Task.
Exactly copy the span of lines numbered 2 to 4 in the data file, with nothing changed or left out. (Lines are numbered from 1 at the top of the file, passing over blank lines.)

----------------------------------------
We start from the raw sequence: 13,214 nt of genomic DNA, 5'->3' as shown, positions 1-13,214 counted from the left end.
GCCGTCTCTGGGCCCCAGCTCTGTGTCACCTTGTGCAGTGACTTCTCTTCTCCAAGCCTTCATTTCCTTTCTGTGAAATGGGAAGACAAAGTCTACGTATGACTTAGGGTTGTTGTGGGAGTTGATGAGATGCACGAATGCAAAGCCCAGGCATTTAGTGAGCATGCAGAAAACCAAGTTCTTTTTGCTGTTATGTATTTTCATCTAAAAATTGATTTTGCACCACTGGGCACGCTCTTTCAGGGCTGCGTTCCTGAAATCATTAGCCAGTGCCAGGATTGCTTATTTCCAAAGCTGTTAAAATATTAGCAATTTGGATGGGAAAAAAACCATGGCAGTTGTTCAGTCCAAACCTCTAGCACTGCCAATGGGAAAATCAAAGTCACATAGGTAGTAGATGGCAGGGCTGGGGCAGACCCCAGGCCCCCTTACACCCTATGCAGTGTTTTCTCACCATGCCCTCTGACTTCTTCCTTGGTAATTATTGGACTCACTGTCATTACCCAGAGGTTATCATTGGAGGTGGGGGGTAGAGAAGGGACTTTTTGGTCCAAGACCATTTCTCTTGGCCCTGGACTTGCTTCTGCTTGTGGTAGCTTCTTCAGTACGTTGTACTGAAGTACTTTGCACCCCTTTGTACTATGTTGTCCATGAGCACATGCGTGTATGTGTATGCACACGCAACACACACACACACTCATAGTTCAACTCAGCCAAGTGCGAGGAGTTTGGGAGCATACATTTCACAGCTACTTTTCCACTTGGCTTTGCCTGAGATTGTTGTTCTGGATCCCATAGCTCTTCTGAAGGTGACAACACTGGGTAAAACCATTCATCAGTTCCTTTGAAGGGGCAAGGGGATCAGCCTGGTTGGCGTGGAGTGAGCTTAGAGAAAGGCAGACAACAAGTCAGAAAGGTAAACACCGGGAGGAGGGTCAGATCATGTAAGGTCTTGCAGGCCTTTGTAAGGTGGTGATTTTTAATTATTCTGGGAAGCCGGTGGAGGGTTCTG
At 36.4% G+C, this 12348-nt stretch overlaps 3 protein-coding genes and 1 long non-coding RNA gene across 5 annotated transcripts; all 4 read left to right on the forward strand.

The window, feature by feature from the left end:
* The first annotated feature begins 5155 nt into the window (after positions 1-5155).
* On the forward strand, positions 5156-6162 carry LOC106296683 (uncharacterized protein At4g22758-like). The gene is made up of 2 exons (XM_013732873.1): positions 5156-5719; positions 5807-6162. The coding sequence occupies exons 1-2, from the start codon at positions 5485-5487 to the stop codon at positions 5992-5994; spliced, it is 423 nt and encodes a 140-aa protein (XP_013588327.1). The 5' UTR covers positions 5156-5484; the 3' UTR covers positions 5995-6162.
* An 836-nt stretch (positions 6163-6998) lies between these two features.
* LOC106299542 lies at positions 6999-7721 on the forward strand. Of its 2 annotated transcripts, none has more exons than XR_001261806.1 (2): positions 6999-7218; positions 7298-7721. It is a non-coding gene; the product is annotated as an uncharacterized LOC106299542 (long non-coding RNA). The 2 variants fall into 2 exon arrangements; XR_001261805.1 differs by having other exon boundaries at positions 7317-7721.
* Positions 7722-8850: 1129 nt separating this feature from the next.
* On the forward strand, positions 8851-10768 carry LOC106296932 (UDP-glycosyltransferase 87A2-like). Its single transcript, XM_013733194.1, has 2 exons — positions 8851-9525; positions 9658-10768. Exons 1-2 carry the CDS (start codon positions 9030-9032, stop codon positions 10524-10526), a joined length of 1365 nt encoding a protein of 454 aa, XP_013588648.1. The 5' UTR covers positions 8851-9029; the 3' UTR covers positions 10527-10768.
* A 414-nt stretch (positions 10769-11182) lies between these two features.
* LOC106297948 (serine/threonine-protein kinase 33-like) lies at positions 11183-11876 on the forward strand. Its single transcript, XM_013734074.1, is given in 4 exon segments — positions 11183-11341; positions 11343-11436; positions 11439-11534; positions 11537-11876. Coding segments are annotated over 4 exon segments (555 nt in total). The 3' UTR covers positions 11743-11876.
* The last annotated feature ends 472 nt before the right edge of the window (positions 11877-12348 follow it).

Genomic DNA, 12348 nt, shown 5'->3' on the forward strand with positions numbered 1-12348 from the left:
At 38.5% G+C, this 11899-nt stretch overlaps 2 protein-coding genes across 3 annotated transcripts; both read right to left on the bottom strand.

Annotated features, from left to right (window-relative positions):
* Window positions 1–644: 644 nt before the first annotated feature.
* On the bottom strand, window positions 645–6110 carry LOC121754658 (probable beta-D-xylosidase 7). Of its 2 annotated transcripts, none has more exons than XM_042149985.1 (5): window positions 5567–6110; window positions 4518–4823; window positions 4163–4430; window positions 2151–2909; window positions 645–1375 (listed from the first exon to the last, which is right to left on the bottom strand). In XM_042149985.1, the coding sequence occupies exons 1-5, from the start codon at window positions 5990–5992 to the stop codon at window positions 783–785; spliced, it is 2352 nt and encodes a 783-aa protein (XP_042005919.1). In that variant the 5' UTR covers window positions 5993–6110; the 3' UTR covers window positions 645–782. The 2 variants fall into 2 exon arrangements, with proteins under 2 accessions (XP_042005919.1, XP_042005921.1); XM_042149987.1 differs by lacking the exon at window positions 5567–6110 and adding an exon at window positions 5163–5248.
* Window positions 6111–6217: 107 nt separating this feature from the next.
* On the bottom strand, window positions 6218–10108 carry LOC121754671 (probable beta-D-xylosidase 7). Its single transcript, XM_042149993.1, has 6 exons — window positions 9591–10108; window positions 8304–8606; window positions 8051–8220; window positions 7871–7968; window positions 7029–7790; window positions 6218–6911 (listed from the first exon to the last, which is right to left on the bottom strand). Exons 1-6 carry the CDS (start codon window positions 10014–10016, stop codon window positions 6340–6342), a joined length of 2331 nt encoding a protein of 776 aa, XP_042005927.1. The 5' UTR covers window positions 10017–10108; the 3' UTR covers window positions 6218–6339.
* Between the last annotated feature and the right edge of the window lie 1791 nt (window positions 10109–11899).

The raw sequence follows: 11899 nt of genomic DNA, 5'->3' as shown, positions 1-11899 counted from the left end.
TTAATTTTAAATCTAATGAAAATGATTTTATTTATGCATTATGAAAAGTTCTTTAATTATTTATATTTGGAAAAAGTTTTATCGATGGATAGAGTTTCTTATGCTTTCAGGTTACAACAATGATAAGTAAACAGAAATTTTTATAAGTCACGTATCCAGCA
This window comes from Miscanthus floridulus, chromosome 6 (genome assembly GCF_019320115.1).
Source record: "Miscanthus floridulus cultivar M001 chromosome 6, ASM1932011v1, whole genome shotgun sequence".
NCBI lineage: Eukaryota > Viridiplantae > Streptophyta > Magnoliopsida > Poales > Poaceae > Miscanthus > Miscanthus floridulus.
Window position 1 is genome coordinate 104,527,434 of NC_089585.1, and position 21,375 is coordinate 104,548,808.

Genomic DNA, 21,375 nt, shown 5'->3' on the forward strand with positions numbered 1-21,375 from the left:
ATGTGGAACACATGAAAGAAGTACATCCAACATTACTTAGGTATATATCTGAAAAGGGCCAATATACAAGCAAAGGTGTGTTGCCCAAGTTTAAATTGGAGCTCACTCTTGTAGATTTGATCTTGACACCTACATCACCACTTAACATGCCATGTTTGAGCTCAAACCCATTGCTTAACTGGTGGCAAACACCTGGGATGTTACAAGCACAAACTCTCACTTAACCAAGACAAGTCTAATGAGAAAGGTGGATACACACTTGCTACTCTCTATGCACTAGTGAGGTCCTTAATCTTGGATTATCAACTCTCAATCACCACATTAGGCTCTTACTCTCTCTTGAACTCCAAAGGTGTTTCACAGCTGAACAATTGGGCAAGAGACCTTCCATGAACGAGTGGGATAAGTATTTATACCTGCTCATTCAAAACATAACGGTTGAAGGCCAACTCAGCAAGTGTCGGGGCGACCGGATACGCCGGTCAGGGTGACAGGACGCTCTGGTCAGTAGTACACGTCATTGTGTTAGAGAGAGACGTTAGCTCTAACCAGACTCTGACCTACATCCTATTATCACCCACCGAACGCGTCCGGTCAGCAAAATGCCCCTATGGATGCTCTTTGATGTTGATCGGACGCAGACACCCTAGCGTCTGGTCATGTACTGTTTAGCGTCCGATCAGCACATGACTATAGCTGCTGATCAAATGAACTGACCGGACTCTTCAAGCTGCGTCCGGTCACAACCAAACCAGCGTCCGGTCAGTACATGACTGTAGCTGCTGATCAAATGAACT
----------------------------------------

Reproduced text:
GCCGTCTCTGGGCCCCAGCTCTGTGTCACCTTGTGCAGTGACTTCTCTTCTCCAAGCCTTCATTTCCTTTCTGTGAAATGGGAAGACAAAGTCTACGTATGACTTAGGGTTGTTGTGGGAGTTGATGAGATGCACGAATGCAAAGCCCAGGCATTTAGTGAGCATGCAGAAAACCAAGTTCTTTTTGCTGTTATGTATTTTCATCTAAAAATTGATTTTGCACCACTGGGCACGCTCTTTCAGGGCTGCGTTCCTGAAATCATTAGCCAGTGCCAGGATTGCTTATTTCCAAAGCTGTTAAAATATTAGCAATTTGGATGGGAAAAAAACCATGGCAGTTGTTCAGTCCAAACCTCTAGCACTGCCAATGGGAAAATCAAAGTCACATAGGTAGTAGATGGCAGGGCTGGGGCAGACCCCAGGCCCCCTTACACCCTATGCAGTGTTTTCTCACCATGCCCTCTGACTTCTTCCTTGGTAATTATTGGACTCACTGTCATTACCCAGAGGTTATCATTGGAGGTGGGGGGTAGAGAAGGGACTTTTTGGTCCAAGACCATTTCTCTTGGCCCTGGACTTGCTTCTGCTTGTGGTAGCTTCTTCAGTACGTTGTACTGAAGTACTTTGCACCCCTTTGTACTATGTTGTCCATGAGCACATGCGTGTATGTGTATGCACACGCAACACACACACACACTCATAGTTCAACTCAGCCAAGTGCGAGGAGTTTGGGAGCATACATTTCACAGCTACTTTTCCACTTGGCTTTGCCTGAGATTGTTGTTCTGGATCCCATAGCTCTTCTGAAGGTGACAACACTGGGTAAAACCATTCATCAGTTCCTTTGAAGGGGCAAGGGGATCAGCCTGGTTGGCGTGGAGTGAGCTTAGAGAAAGGCAGACAACAAGTCAGAAAGGTAAACACCGGGAGGAGGGTCAGATCATGTAAGGTCTTGCAGGCCTTTGTAAGGTGGTGATTTTTAATTATTCTGGGAAGCCGGTGGAGGGTTCTG
At 36.4% G+C, this 12348-nt stretch overlaps 3 protein-coding genes and 1 long non-coding RNA gene across 5 annotated transcripts; all 4 read left to right on the forward strand.

The window, feature by feature from the left end: